Mangroves are salt-tolerant trees or shrubs that are extremely important to the marine environment and people as well, just like coral reefs. They provide shelter to a lot of juvenile fish species and invertebrates such as corals and sponges and grow along tropical shorelines around the world. Above water, mangroves become habitat for many birds, monkeys and a lot of other animals.
Below are the other reasons why mangroves are important.
There are so many farmers and fishers in rural communities that depend on natural environment to provide for their families. When mangrove ecosystems are healthy, it equates to healthy fisheries to catch fishes and healthy land to farm.
As mentioned in the outset, mangroves become home to many animals whether underwater or above the water. Many fishes and shellfishes, migratory birds and sea turtles make mangroves their nesting and breeding habitats. In fact, in the mangrove forests in the Bay of Jiquilisco in El Salvador, there are at least 2 crocodiles, 3 bivalve, 12 amphibian species and many other animals that are now endangered.
Mangroves provide protection for so many coastal communities. Its dense root systems help stabilizes the coastline and defends the coast from erosion from waves and storms. There are even severe coastal damages from hurricanes and typhoons in areas where mangroves are cut.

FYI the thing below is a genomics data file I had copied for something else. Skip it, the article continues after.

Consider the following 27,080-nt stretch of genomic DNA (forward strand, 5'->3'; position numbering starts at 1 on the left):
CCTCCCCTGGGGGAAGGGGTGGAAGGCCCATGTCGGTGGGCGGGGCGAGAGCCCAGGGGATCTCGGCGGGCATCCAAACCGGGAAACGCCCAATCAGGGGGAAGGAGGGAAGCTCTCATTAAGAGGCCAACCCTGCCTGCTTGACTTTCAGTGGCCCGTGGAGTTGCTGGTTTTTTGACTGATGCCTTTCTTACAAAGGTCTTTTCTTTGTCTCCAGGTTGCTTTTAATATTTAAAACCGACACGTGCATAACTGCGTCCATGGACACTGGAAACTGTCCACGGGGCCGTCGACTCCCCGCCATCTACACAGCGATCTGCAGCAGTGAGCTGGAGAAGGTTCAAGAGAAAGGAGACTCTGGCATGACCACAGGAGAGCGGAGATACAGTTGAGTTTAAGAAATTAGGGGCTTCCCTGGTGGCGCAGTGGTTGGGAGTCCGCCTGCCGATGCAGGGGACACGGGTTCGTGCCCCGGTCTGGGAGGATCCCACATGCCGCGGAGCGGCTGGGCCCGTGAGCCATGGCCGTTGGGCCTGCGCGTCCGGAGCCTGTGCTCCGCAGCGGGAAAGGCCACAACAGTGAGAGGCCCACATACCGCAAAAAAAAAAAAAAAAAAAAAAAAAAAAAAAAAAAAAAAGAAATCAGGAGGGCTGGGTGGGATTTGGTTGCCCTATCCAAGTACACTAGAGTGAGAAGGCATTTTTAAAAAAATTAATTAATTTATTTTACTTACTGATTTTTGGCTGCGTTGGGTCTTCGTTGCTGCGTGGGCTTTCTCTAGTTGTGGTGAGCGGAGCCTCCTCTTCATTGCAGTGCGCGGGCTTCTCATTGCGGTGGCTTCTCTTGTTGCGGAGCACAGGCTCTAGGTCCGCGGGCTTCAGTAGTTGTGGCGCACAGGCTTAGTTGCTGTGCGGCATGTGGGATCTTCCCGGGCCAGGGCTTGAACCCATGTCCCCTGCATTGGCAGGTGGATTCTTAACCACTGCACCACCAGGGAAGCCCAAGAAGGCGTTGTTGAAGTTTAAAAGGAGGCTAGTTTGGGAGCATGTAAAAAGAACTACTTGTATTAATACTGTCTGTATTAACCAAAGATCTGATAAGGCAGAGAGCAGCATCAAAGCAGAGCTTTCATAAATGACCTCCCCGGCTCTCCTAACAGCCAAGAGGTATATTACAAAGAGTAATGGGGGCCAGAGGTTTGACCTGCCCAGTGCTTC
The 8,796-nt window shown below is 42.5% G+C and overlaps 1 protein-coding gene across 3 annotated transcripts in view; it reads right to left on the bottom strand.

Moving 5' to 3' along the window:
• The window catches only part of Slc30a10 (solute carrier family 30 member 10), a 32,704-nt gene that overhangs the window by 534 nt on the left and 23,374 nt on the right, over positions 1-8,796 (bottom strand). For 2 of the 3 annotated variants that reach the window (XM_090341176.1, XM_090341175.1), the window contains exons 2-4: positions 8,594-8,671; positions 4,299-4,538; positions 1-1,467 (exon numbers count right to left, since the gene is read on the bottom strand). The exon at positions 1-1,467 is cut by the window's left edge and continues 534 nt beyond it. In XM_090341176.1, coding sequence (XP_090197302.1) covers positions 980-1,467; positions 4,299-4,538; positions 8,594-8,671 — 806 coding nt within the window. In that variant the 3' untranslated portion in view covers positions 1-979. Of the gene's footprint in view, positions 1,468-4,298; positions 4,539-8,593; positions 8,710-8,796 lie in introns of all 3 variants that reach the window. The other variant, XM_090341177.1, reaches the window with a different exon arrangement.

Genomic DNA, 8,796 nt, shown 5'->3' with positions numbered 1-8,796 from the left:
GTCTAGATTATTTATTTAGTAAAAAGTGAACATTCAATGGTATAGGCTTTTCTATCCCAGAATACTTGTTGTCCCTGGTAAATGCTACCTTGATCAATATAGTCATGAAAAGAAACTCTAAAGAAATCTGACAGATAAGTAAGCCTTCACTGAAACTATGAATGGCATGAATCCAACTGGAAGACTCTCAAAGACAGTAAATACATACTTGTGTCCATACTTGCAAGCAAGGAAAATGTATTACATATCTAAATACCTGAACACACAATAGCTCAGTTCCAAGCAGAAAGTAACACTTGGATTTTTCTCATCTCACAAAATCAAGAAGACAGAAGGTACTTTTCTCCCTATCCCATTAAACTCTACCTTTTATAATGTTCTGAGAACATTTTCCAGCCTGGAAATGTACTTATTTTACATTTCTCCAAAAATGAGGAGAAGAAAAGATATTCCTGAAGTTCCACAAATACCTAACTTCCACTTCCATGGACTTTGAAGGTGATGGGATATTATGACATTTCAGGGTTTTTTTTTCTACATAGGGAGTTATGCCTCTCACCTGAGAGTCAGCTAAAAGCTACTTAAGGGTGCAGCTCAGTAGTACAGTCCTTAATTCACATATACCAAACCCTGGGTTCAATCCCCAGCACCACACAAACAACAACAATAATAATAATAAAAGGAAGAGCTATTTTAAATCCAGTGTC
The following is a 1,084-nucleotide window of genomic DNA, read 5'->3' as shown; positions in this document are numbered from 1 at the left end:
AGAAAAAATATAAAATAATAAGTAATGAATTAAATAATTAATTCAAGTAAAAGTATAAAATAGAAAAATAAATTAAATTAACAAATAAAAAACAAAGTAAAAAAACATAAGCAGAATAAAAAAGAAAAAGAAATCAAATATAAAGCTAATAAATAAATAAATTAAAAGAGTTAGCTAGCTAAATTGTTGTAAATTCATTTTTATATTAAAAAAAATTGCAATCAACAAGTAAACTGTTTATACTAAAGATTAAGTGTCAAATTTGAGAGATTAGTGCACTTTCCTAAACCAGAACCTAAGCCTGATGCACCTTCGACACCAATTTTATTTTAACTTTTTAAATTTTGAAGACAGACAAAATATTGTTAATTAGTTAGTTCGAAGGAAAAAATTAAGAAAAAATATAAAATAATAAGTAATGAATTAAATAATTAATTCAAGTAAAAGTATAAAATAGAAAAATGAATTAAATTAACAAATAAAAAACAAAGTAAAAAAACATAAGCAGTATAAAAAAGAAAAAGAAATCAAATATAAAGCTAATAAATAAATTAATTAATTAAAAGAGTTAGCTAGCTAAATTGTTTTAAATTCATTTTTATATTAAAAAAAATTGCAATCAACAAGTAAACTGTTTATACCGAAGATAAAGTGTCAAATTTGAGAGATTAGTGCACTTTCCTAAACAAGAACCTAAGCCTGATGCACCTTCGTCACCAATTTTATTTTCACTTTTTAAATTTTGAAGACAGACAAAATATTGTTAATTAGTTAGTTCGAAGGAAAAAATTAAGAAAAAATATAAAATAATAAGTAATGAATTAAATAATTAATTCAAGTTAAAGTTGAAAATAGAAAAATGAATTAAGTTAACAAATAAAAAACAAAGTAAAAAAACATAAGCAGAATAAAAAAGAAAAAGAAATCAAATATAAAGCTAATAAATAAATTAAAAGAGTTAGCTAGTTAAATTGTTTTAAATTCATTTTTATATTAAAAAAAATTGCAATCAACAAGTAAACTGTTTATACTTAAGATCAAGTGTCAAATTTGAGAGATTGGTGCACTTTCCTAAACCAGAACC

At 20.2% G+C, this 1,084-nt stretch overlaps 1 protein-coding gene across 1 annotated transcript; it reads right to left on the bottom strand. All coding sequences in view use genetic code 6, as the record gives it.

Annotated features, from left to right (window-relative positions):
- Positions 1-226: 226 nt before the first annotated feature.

A lot of communities have used mangrove woods for construction materials and fuel. This is because its wood is repellent to rot and insect. Mangrove extracts are also used for medicinal purposes and mangrove leaves as animal forage.
Due to mangroves’ compact roots, they can trap and filter sediments, metals and other pollutants. This helps impede contamination of downstream waterways and even help protect coral reefs and sea grass beds underneath. Also, mangroves are proven to fight carbon emissions “at a rate two to four times greater than mature tropical forests. ” This, in turn, help fight global warming.